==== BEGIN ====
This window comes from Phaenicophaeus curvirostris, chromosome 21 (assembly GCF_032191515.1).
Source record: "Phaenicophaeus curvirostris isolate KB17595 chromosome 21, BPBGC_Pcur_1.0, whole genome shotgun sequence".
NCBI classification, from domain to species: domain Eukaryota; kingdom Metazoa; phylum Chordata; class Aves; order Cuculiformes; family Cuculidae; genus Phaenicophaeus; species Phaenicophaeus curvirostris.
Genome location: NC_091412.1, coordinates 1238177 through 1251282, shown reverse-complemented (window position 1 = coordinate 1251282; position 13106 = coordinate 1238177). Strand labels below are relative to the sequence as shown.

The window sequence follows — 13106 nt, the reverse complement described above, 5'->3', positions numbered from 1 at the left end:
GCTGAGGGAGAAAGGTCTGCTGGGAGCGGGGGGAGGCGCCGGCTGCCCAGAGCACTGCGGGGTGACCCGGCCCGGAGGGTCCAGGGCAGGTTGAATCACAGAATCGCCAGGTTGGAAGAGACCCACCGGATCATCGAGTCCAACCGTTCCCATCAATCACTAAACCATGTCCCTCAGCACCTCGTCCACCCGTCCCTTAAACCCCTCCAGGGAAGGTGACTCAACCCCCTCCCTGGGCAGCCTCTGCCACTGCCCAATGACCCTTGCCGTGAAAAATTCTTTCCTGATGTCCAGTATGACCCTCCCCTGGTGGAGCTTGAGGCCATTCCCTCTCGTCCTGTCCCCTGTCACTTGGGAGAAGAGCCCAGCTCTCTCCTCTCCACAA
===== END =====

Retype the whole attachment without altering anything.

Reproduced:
This window comes from Phaenicophaeus curvirostris, chromosome 21 (assembly GCF_032191515.1).
Source record: "Phaenicophaeus curvirostris isolate KB17595 chromosome 21, BPBGC_Pcur_1.0, whole genome shotgun sequence".
NCBI classification, from domain to species: domain Eukaryota; kingdom Metazoa; phylum Chordata; class Aves; order Cuculiformes; family Cuculidae; genus Phaenicophaeus; species Phaenicophaeus curvirostris.
Genome location: NC_091412.1, coordinates 1238177 through 1251282, shown reverse-complemented (window position 1 = coordinate 1251282; position 13106 = coordinate 1238177). Strand labels below are relative to the sequence as shown.

The window sequence follows — 13106 nt, the reverse complement described above, 5'->3', positions numbered from 1 at the left end:
GCTGAGGGAGAAAGGTCTGCTGGGAGCGGGGGGAGGCGCCGGCTGCCCAGAGCACTGCGGGGTGACCCGGCCCGGAGGGTCCAGGGCAGGTTGAATCACAGAATCGCCAGGTTGGAAGAGACCCACCGGATCATCGAGTCCAACCGTTCCCATCAATCACTAAACCATGTCCCTCAGCACCTCGTCCACCCGTCCCTTAAACCCCTCCAGGGAAGGTGACTCAACCCCCTCCCTGGGCAGCCTCTGCCACTGCCCAATGACCCTTGCCGTGAAAAATTCTTTCCTGATGTCCAGTATGACCCTCCCCTGGTGGAGCTTGAGGCCATTCCCTCTCGTCCTGTCCCCTGTCACTTGGGAGAAGAGCCCAGCTCTCTCCTCTCCACAA